Ambulance service changes ‘will benefit rural communities’

Plans have been put forward for a radical overhaul of ambulance services
Plans have been put forward for a radical overhaul of ambulance services

Proposed changes to the way 999 calls are handled and prioritised should lead to a more effective ambulance response in rural areas of the Province, the Northern Ireland Ambulance Service (NIAS) has said.

The NIAS yesterday launched a 12-week consultation process, during which members of the public will be able to have their say on the proposed move to a new ‘Clinical Response Model’ – similar to that used by ambulance services in other parts of the UK.

Michael Bloomfield said 90% of calls should be answered within 15 minutes

Michael Bloomfield said 90% of calls should be answered within 15 minutes

The proposals include changes to call handling procedures, with the aim of prioritising urgent life-threatening emergencies, responding to “the sickest quickest” and making the most effective use of the organisation’s resources to provide the best patient care.

The NIAS has stressed that it is not a cost-saving exercise and will actually require an investment of around £30m to allow it to take on more than 330 additional staff and improve its fleet of vehicles and estate.

With the number of ambulance call-outs having increased by 50% over the last five years, the NIAS said its current model of service delivery is “unsustainable”.

While the plans are designed to provide better services for patients across all areas of Northern Ireland, the NIAS says they should lead to “a substantial improvement” in rural locations, where the service has fallen well short of its ministerial response targets.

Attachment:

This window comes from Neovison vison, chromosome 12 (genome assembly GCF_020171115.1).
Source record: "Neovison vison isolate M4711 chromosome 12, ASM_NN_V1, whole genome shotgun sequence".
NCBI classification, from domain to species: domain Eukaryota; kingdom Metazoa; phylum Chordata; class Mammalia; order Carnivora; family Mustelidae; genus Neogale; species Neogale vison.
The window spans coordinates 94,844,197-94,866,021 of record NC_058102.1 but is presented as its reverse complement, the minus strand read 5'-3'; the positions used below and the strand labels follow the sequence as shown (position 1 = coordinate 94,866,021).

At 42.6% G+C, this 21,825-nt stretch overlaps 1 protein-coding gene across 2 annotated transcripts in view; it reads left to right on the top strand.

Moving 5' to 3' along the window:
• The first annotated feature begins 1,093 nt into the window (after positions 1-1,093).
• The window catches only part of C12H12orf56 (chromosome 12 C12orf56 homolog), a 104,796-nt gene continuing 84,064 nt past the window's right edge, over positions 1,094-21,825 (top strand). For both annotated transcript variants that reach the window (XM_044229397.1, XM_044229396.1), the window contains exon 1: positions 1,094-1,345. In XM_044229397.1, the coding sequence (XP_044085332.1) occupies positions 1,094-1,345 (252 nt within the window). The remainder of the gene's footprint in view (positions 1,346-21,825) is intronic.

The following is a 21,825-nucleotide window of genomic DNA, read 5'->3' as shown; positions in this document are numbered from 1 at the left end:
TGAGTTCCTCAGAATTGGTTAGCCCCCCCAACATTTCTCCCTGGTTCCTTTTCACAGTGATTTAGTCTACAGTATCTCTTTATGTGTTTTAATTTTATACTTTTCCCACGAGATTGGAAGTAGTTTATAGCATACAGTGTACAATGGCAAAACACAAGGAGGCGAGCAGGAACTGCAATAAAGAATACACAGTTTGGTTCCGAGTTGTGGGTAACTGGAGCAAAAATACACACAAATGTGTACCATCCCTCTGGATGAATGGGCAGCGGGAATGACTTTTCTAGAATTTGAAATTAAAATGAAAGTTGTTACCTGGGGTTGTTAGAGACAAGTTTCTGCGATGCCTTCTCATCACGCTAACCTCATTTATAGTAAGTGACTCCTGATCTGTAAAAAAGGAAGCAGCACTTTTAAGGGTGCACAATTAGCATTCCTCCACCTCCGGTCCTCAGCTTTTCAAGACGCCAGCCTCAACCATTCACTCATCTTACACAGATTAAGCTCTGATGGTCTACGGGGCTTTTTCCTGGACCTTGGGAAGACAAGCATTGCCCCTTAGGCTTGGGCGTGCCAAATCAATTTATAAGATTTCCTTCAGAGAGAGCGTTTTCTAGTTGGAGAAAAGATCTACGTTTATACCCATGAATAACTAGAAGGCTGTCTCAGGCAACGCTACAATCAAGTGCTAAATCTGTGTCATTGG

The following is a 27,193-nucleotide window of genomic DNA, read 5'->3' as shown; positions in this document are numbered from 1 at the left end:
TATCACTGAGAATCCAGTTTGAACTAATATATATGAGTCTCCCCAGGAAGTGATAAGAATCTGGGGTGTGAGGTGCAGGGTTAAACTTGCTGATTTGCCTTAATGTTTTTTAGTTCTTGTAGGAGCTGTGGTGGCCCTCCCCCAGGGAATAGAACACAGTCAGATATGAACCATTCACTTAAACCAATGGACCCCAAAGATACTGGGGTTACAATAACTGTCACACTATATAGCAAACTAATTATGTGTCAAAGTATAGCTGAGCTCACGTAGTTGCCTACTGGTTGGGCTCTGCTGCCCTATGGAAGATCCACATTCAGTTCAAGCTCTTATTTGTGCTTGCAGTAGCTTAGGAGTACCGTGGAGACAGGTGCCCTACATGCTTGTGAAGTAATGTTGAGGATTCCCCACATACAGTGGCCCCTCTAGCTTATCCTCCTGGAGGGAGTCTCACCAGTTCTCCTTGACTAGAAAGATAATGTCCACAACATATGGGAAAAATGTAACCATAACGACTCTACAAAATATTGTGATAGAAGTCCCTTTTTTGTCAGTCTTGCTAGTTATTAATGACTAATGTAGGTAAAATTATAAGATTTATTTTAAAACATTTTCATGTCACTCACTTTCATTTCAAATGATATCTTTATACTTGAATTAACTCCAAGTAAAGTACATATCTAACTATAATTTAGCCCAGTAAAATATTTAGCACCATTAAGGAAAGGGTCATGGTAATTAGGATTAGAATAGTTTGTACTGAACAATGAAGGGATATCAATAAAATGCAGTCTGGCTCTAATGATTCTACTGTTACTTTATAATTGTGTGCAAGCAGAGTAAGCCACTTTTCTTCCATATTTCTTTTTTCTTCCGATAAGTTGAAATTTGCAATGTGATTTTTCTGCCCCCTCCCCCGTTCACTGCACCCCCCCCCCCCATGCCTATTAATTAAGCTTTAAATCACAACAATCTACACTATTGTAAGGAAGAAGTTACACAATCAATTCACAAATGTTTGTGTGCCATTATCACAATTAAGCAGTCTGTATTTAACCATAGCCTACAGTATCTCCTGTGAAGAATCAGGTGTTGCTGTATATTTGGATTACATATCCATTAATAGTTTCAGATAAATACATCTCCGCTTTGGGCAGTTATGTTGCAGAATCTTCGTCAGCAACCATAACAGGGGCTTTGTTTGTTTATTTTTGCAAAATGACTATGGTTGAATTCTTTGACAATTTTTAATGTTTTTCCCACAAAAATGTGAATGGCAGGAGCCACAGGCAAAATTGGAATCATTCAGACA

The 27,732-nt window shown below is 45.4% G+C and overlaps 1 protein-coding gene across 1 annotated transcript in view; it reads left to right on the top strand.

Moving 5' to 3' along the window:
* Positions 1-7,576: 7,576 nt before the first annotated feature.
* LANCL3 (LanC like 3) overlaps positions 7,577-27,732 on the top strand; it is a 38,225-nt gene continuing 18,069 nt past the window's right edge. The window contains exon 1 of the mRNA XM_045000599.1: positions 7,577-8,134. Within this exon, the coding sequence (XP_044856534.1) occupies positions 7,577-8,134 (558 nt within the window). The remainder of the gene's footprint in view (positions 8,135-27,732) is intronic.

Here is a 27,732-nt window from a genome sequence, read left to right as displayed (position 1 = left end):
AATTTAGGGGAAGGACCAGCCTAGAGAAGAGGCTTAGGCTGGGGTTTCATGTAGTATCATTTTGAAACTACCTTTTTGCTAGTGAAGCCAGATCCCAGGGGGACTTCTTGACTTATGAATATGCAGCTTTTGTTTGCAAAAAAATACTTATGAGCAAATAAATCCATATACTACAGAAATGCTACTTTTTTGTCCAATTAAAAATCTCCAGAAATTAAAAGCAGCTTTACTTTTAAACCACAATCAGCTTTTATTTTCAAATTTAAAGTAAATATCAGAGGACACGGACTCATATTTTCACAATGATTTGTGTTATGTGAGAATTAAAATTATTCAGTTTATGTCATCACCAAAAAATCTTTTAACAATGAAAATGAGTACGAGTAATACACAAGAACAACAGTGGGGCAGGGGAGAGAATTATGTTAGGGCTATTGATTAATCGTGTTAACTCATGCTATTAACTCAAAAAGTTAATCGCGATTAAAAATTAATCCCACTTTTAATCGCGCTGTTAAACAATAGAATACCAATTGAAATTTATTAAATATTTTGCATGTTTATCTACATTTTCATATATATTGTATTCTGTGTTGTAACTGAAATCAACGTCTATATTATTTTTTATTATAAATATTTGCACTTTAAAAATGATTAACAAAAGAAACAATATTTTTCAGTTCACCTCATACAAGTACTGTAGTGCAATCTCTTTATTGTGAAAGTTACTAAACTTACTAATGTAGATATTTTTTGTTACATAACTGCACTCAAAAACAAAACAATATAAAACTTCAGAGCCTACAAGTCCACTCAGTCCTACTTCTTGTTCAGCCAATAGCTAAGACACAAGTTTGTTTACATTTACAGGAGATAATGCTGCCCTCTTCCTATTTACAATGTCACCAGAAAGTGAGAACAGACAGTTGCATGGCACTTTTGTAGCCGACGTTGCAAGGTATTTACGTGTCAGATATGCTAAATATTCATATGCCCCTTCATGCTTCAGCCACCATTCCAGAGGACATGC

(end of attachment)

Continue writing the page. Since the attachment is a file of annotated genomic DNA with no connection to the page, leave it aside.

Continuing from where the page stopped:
Indeed, Brian McNeill, NIAS director of operations, said the reforms aim to provide “a more equitable response across Northern Ireland” and also “deal with less urgent patients who are often forgotten about.”

The 94-page consultation document, which can be accessed via the NIAS website, states that there will be “a net gain under the new Clinical Response Model in relation to emergency ambulance cover in rural areas.”

“While guarantees cannot be given in relation to every single incident, there is likely to be a substantial improvement in appropriate and effective ambulance response in rural areas,” it adds.

Stressing that “rural areas present greater challenges just because of the geographies involved”, Michael Bloomfield, chief executive of the NI Ambulance Service, said: “With these changes implemented and the appropriate increase in staffing levels we believe it would allow us to meet nine out of 10 calls within 15 minutes and an average of eight minutes. That would improve the position in rural areas compared to the present.”

Urging people to back the proposed changes during the consultation period, Alliance Party health spokesperson Paula Bradshaw MLA said they would lead to a more efficient and better equipped and staffed ambulance service.

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